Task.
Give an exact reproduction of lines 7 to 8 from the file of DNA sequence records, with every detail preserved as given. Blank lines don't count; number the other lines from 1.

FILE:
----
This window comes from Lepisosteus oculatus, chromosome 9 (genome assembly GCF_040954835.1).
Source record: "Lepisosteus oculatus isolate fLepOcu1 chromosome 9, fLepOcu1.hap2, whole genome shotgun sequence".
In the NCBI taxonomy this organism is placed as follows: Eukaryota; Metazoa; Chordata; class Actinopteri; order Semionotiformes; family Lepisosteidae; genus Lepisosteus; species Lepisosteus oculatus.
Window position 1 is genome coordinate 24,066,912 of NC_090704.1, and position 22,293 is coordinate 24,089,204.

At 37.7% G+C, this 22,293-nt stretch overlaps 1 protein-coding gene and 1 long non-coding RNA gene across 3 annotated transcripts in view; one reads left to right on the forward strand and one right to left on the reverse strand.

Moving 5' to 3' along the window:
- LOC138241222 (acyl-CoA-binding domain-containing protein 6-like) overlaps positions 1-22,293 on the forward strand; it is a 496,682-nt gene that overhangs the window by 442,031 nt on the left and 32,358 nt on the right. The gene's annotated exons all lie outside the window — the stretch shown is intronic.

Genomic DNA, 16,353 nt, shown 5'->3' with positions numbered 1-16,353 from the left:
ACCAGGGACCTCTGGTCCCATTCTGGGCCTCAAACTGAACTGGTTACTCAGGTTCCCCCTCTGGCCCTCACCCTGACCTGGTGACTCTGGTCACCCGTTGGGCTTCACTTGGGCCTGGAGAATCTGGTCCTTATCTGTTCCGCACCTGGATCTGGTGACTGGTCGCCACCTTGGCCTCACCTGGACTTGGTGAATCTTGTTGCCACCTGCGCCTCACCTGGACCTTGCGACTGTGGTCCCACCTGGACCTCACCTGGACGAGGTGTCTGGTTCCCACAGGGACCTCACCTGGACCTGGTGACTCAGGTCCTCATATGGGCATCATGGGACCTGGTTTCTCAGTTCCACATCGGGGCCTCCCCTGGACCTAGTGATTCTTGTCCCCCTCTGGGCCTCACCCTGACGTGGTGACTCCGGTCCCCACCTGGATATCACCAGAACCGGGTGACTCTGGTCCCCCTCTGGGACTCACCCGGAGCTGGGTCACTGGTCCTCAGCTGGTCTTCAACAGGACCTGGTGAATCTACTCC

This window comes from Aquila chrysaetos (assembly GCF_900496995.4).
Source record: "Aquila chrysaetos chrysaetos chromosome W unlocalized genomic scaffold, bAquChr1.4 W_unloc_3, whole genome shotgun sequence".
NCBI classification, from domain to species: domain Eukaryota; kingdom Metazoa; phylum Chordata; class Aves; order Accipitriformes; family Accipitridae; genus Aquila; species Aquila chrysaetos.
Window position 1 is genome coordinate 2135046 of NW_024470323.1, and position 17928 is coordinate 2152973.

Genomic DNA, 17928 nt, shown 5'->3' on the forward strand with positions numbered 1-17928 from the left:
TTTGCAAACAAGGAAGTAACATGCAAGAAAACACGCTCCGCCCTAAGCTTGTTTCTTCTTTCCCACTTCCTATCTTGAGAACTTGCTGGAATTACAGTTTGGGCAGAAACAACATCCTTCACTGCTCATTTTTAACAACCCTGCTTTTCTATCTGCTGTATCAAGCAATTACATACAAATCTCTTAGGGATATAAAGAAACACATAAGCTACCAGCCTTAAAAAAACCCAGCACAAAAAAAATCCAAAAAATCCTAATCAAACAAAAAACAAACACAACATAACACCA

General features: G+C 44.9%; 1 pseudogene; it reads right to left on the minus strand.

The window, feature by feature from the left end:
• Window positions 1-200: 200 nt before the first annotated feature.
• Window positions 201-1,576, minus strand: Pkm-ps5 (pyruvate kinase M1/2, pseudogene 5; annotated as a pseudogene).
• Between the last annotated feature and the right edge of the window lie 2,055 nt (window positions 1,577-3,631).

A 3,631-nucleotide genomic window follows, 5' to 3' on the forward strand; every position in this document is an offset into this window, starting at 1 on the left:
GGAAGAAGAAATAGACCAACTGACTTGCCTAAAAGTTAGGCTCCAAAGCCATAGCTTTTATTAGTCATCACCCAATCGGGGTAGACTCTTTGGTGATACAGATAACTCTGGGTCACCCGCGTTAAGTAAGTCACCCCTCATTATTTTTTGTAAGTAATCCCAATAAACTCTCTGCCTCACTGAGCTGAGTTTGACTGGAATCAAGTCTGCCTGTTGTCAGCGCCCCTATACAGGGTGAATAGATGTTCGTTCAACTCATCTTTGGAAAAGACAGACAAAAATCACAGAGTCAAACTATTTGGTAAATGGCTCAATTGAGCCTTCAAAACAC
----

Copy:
- LOC138241222 (acyl-CoA-binding domain-containing protein 6-like) overlaps positions 1-22,293 on the forward strand; it is a 496,682-nt gene that overhangs the window by 442,031 nt on the left and 32,358 nt on the right. The gene's annotated exons all lie outside the window — the stretch shown is intronic.

Genomic DNA, 16,353 nt, shown 5'->3' with positions numbered 1-16,353 from the left: